Excerpts from Downward Dog, Upward Fog,

a spiritual women's novel by Meryl Davids Landau

Chapter 3

Anna has already grabbed a booth for us at the diner

near my house by the time I arrive. It’s been more than a week

since my disastrous evening with the girls, and I’ve been under a cloud 

ever since.

“Thanks for meeting me—especially on such short notice,”

I say to my sister, leaning over the Formica table to peck her

cheek before sitting across from her on the red vinyl banquette.

She beams as usual in her sequined white blouse, festive heart

earrings, and, of course, the ever-present twinkle in her eyes.

“No problem. You sounded like you needed a pick-me-up. I

consider that my specialty.”

I look around the diner. It’s one of those modern places that

strives to look old-fashioned; meanwhile truly authentic places are

closing down all over town, victims of rising rents and changing

palates. I picked this spot because I’ve always adored the vintage

1950s Coke signs adorning the walls, though when I spy them

now, they strike me as grimy.

Anna leans forward, eyeing me intently. “What’s up?”

I swivel my attention back to her. “I wish I knew,” I reply

glumly. “It’s nothing I can put my finger on. I mean, I’m bummed

Brad hardly calls me, but I know he’s busy. Work’s fine. My friends

are okay, even if we didn’t have the greatest night out last time.

There’s Mom, of course, but nothing new there: just her desire to

knock me down at every turn.”

“You know she doesn’t mean—,” Anna softy defends her.

“You know she does mean it,” I interrupt firmly. “Not with

you. Only me. But Mom hasn’t done anything worse than usual.

Nobody has. They haven’t changed; it’s me who has. Stuff that

used to be fun grates me like nails on a chalkboard. I can’t seem

to gin up a passion about anything.”

Anna looks at me for a full minute without responding. This

habit of hers, taking her sweet time to reply, always drove me

crazy. But now I appreciate that she wants to clarify her thoughts

rather than spout the first, maybe off-the-mark idea that springs

to her mind.

 “You’re having a spiritual crisis,” she replies at last. She says

this with the certainty of a doctor who, reading the X-rays, has

diagnosed a broken bone.

“Well, when you’re a minister, I suppose everything looks like

a spiritual crisis,” I say lightly. “Like when you’re a hammer . . . .”

The waitress comes by to pour me coffee and Anna, tea, and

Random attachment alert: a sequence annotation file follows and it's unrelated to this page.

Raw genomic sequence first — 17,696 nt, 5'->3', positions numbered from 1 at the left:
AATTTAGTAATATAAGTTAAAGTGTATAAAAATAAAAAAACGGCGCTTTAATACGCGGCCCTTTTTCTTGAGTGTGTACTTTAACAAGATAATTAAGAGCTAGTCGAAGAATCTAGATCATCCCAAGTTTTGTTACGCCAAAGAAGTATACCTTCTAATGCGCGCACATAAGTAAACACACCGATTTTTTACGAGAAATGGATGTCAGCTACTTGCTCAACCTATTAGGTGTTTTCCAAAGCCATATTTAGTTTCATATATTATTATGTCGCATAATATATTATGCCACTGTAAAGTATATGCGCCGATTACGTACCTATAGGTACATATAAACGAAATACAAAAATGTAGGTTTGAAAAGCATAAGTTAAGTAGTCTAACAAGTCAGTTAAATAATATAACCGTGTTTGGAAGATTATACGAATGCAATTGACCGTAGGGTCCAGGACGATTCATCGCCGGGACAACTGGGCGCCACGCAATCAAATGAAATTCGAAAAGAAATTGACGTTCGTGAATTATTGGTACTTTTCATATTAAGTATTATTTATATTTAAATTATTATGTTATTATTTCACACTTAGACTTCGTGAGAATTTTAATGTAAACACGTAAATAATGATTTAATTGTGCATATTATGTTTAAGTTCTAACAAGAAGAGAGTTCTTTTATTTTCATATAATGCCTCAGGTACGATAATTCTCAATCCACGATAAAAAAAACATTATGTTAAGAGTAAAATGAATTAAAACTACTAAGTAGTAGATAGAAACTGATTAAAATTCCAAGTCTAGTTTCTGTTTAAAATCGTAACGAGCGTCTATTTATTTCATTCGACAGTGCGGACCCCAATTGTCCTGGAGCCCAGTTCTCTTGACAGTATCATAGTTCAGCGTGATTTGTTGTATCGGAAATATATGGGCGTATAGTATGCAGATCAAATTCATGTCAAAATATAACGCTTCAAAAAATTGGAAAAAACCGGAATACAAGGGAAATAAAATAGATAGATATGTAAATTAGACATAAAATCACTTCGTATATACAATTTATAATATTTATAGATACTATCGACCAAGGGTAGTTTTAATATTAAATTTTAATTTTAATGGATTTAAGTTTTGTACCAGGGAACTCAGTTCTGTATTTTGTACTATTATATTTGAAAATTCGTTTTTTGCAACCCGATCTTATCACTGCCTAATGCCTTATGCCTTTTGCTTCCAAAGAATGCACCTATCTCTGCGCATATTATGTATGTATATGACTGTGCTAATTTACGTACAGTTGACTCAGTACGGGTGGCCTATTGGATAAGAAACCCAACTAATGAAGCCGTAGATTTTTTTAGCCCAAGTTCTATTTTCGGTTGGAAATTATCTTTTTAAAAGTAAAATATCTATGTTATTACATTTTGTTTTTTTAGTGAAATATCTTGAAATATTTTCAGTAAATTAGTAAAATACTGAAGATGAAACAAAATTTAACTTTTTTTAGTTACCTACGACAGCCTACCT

we pause our discussion while she fills our cups. Anna turns to

fully face the woman. She looks about twenty-five, with rosy

cheeks and dark hair pulled into a wispy ponytail with fringed

bangs. Anna asks the woman how she likes her job, if she has any

kids, whom she prefers in the upcoming special election. This

desire to speak to everyone as if they were her BFF is another trait

of Anna’s that I never understood. I mean, Anna doesn’t ever eat

here, so it’s not like she’s going to see the woman again. But this

Queenie, if the perky hi, i’m Queenie name tag pinned next to her

very open neckline is to be believed, grows more animated with

every exchange. After a few minutes of this, she pumps Anna’s

hand with unbridled joy, flashes a hundred-watt smile on both of

us, and practically skips away. Anna watches her flit behind the

counter for another minute before resuming our conversation.

“I know you think I’m single-minded, Lorna. But the reason I

can recognize the symptoms of spiritual drifting is because I had

it, too. In my early twenties. I just stopped feeling like my life had

meaning. It’s what set me on my ministerial path.”

“I will not become an interfaith minister!” I jokingly protest, screwing

up my nose like I’ve just eaten something awful for added effect.

“I’m not saying you should,” Anna laughs. “But it sounds

like you’re disconnected. I think you’d benefit by developing . . .”

She pauses, reaching for the right words, and for some reason I

feel incredibly patient. “Well, I think it would help you to develop

at least a passing acquaintance with the amazing energy of the

universe that’s inside you—that’s inside everyone.”

“Have you been listening to that Serena Robbins radio host?”

I demand, smiling.

“Oh! You’ve finally heard her,” she shrieks. “I love that woman!

So what did you think?”

“Dunno. At first she seemed so airy-fairy. But I’ve listened a

few times now, and I have to admit she does always make me feel

better. Like she’s tapping into something meaningful and deep.”

 

I guess my response was all the opening Anna needed. In any

event, that’s how I wind up in the foyer of her house, arms

teetering under the dozen spiritual books she’s insisting I read.

The names on the spines are either new to me—Thich Nhat

Hahn, Ernest Holmes, Gregg Braden—or people I had no idea

concerned themselves with spirit, like Ralph Waldo Emerson,

that essayist we were forced to read in high school.

“When you finish those, I’ve got plenty more,” Anna says,

giving me such a massive good-bye hug, I’m surprised the books

don’t tumble from my overwhelmed arms.

A few days later, I’m sprawled on my living room couch,

tearing through my ninth book. Until now, my spiritual repertoire

has pretty much been limited to the Bible (from childhood

religious classes; I haven’t cracked it since). But these very

different spiritual tracts—encouraging my personal union with

my highest essence, and offering various road maps to get there—

are opening me up to a different world. I’m starting to see that life

isn’t about what happens; it’s about how I decide to react to those

things. It’s up to me whether I choose to react by feeling angry,

sad, and aimless—or, as my higher self does, loving, appreciative,

and joyful. It’s my call whether to live from a place of connection

or separation.

Although I can tell that putting these ideas into practice won’t

be easy, I feel a bit like the baby boom generation must have felt

when it got its first taste of the Beatles. There’s a whole world out

there I never knew existed. I am awed by these teachings. And I